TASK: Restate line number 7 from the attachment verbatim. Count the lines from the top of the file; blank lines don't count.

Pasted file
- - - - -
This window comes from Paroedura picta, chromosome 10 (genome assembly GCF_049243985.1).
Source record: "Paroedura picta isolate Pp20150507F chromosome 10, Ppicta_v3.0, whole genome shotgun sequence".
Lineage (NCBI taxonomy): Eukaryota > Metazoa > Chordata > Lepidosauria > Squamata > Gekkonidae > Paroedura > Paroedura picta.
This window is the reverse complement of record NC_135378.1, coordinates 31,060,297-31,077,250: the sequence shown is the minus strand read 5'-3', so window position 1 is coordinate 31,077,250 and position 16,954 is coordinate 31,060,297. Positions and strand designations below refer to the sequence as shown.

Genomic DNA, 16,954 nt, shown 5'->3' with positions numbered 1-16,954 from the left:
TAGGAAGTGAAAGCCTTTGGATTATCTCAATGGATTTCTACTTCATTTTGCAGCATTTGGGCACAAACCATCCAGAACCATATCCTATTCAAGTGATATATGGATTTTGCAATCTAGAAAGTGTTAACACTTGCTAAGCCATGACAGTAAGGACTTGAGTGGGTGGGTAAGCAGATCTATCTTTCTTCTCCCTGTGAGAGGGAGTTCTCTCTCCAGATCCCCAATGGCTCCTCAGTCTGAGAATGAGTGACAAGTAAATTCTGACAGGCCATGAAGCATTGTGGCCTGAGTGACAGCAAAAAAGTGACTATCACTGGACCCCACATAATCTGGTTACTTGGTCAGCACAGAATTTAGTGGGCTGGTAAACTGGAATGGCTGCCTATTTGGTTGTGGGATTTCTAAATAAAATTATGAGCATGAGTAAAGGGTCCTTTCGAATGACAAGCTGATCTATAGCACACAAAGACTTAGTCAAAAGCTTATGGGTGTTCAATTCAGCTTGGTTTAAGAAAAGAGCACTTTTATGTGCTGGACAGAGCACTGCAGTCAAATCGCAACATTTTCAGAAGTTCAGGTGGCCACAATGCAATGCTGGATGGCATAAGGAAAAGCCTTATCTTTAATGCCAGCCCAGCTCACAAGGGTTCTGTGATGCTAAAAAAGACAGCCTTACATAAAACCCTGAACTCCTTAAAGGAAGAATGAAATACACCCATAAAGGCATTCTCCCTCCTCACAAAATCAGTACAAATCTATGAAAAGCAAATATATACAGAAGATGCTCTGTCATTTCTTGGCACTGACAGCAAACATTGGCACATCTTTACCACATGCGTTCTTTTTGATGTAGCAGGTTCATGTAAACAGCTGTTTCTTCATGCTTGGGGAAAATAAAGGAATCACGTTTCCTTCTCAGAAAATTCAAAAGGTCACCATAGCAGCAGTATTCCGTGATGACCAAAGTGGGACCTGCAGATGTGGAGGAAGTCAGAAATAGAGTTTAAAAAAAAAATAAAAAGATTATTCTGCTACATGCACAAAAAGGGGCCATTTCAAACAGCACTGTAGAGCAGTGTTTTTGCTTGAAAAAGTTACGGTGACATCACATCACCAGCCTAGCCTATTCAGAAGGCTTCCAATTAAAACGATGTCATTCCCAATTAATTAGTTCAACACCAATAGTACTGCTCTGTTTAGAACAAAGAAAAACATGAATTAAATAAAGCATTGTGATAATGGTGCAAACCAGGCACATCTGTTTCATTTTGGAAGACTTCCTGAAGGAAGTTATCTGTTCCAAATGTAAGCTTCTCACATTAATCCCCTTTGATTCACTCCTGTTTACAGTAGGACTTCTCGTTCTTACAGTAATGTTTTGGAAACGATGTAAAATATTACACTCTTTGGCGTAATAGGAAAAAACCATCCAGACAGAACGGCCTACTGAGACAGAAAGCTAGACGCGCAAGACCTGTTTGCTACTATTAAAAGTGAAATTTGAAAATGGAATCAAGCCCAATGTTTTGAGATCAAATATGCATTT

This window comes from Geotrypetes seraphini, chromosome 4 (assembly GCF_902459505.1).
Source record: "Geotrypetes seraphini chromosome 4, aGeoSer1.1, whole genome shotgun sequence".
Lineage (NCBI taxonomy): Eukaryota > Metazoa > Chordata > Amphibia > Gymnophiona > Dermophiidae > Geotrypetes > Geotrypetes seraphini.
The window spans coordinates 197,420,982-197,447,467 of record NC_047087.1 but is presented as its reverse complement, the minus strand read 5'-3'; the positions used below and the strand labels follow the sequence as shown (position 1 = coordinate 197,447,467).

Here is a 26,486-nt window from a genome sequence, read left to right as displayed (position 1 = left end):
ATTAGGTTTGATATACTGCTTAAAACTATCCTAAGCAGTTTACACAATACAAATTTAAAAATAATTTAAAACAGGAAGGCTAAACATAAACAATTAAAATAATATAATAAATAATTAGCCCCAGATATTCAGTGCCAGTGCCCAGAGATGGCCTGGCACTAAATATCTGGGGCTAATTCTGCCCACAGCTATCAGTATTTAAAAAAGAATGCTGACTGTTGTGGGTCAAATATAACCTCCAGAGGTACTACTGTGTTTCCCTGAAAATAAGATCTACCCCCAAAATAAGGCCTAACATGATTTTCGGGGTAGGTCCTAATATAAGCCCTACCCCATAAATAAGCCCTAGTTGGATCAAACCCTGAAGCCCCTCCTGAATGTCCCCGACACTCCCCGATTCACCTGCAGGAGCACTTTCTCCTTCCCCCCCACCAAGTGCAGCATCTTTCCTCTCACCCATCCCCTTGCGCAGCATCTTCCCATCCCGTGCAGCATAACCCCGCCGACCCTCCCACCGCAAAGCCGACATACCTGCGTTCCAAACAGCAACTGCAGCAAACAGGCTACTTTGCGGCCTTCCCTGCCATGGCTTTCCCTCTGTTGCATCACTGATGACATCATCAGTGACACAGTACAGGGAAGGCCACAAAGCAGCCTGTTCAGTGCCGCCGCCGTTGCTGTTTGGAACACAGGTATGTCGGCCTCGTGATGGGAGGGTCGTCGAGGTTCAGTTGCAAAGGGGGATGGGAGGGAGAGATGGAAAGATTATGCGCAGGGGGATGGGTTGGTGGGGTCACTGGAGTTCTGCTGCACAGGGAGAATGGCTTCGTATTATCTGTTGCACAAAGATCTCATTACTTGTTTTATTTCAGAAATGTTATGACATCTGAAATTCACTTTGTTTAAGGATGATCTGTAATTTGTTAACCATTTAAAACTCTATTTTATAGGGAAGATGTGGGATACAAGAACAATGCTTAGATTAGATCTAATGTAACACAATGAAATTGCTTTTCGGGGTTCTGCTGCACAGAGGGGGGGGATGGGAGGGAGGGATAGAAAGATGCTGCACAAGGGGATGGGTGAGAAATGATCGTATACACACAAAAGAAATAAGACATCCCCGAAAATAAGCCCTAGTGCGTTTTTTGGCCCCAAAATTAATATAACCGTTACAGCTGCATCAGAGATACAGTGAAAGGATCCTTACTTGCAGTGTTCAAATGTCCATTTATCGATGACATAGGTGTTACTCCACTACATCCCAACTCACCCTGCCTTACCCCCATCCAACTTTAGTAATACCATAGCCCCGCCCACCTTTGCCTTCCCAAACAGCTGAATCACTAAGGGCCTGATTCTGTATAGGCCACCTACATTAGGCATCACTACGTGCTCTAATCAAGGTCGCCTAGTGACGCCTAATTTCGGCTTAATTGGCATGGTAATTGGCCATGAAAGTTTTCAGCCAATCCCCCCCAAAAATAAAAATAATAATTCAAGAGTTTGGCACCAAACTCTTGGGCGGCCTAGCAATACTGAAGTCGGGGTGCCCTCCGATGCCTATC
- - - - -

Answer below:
This window comes from Geotrypetes seraphini, chromosome 4 (assembly GCF_902459505.1).